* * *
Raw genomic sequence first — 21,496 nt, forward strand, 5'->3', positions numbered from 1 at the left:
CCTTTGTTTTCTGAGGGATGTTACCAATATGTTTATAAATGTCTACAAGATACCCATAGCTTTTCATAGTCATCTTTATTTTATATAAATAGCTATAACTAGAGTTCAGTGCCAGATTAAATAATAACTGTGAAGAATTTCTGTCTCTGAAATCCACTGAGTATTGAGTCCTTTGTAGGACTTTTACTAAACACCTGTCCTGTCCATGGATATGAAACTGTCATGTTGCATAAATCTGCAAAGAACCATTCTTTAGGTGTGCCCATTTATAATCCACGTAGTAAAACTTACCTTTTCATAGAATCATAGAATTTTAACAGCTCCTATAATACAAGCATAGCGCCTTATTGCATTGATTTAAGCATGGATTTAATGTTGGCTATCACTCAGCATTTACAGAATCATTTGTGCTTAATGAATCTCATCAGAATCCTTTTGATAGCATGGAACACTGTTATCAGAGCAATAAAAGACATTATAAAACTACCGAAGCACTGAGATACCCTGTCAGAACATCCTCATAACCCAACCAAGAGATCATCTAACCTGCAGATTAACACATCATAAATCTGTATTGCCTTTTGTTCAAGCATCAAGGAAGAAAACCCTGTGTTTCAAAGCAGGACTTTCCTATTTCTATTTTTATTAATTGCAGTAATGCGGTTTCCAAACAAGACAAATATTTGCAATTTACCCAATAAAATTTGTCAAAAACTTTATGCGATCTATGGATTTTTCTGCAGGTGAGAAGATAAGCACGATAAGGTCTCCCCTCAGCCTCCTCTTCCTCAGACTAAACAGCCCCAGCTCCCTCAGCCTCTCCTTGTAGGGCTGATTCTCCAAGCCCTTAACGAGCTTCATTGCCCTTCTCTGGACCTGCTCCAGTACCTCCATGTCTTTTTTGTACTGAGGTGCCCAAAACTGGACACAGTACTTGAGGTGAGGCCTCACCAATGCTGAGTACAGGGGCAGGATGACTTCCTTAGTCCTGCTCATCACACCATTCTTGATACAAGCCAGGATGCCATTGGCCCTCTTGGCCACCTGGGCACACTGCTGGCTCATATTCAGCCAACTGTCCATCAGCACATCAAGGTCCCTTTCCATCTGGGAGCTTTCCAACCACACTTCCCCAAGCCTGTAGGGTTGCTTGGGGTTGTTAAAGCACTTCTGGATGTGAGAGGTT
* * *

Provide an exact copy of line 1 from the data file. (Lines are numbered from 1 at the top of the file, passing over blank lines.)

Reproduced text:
Raw genomic sequence first — 21,496 nt, forward strand, 5'->3', positions numbered from 1 at the left: